Omega 3’s fatty acids have a vital role to play in our bodies.
These are what is known as ‘essential fatty acids’ meaning that we need to obtain them from our food. The most well-known Omega-3’s have the tongue-twisting names of eicosapentaenoic acid (EPA) and docosahexaenoic acid (DHA). These are predominantly found in oily fish – which is thought to provide an answer as to why certain populations such as the Eskimos and the Japanese (who tend to have a high fish intake and high levels of Omega 3’s in their body) tend to have lower rates of chronic diseases such as heart disease. Unfortunately, here in Australia 4 out of 5 do not get enough Omega’-3’s either through eating fish or via supplementation. We average around 4-6% Omega 3’s, far short of the target of 8-12% that has been associated with better overall health.
Studies have shown that Omega-3’s are good for our bodies, by:
– Helping us form healthy cell membranes – which we need for our cells to work effectively to maintain fluid balance and allow beneficial compounds such as oxygen and nutrients into the cells, and wastes out.
– Contributing to healthier brain function (right from the time we are a fetus through to maintaining cognitive function in our older years) and mental health. Higher Omega-3’s have also been shown to have a beneficial effect on depression, bipolar disorder and ADHD.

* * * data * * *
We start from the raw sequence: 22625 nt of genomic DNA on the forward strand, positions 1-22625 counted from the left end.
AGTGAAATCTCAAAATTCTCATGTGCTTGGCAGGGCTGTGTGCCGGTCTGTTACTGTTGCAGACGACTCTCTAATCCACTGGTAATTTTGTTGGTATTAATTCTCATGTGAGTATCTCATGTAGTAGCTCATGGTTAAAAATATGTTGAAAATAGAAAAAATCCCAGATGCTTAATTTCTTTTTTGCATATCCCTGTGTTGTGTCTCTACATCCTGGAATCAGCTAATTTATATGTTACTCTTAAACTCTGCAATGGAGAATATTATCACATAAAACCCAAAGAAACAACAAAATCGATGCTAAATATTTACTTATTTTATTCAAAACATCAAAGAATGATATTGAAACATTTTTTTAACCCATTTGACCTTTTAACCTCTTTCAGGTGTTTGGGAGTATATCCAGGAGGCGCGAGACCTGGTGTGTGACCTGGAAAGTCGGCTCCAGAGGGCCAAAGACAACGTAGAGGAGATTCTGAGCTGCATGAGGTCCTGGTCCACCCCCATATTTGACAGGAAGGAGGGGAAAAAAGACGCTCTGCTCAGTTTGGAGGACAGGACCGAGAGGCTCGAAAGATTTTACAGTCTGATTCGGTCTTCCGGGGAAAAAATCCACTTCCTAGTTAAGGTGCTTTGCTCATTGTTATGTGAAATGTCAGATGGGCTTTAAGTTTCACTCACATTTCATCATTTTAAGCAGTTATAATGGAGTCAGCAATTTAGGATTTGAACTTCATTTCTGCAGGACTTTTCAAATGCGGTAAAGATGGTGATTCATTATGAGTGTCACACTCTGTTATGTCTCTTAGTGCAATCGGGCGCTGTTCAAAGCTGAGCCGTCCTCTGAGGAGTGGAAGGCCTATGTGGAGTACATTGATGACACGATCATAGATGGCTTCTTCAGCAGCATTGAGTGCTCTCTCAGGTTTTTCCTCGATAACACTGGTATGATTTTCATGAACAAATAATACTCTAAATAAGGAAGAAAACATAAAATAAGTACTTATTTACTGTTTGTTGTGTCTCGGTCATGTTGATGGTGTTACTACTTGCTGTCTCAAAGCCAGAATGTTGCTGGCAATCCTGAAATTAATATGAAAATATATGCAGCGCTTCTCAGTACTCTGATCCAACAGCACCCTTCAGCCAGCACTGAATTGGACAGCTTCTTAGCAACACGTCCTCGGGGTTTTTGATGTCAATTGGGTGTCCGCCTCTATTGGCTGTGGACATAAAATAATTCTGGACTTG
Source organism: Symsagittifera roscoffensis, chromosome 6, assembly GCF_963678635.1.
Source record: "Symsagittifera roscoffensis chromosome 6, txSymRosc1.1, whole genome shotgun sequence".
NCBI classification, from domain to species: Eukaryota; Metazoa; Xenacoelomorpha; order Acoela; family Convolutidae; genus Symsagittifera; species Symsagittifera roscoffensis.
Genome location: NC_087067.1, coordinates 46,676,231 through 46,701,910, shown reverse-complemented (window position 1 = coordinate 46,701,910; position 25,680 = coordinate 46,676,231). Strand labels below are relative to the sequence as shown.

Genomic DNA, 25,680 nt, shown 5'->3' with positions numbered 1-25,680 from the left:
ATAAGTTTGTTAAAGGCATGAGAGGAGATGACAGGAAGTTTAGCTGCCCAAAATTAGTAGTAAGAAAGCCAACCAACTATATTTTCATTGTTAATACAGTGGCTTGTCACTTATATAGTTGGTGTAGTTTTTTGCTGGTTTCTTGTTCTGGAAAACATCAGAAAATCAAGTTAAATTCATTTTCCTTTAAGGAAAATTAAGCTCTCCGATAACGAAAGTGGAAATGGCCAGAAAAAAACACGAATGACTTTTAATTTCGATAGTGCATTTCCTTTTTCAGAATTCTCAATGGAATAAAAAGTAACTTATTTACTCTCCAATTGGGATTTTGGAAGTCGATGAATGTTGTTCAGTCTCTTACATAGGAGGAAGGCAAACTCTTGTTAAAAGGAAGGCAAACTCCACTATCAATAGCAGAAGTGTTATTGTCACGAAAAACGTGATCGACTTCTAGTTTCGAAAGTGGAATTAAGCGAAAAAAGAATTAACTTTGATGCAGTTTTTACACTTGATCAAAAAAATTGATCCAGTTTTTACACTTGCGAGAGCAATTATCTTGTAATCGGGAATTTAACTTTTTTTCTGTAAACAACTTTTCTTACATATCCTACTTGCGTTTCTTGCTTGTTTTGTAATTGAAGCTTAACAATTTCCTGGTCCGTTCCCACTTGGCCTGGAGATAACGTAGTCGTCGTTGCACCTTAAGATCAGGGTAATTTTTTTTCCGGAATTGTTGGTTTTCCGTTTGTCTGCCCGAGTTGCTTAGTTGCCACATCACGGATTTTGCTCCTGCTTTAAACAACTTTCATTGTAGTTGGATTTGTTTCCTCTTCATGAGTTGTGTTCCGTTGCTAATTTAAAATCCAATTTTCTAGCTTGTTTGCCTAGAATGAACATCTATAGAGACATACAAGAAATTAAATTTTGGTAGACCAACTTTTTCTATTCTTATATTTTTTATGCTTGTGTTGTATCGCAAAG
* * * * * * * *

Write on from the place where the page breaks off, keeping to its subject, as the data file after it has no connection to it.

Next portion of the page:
– Playing a role in maintaining eye health – having higher levels of omega-3’s has been shown to be related to better vision development and a lower rate of macular degeneration.
– Slowing the ageing process, and people with higher Omega-3 levels have a higher life expectancy than those with low levels.
So it goes without saying that we want to make sure that we are getting enough of these beneficial nutrients. However, how do you know if your intake is correct, and whether it is actually providing a benefit to your body?
Now we can quickly and economically test your body’s levels of Omega 3’s, with the Omega 3 Index Test.
This test has just become available to practitioners such as myself and I am really excited about the potential for this test to provide us with an invaluable insight into how your omega 3 levels may be playing a role in your health (or lack thereof). The test can be performed easily at the clinic as an optional extra during an Initial or Follow-Up Appointment.
The Omega-3 Index Test assesses:
– Your body’s level of Omega 3’s that are forming part of your red blood cell membranes – and because our red blood cells live for around 120 days, this provides us with an accurate insight into your intake over the past 4-6 months. This also gives us an established baseline from which we can calculate the optimal dose of Omega 3’s for your particular needs.
– Levels of unhealthy trans fats, such as those found in biscuits, cakes, pastries, fried foods and margarine. These can damage your cell membranes and contribute to poor health and an increased risk of cardiovascular issues.
– The ratio of Omega-6 to Omega-3 (which can play a role in driving many common health conditions if it is out of whack).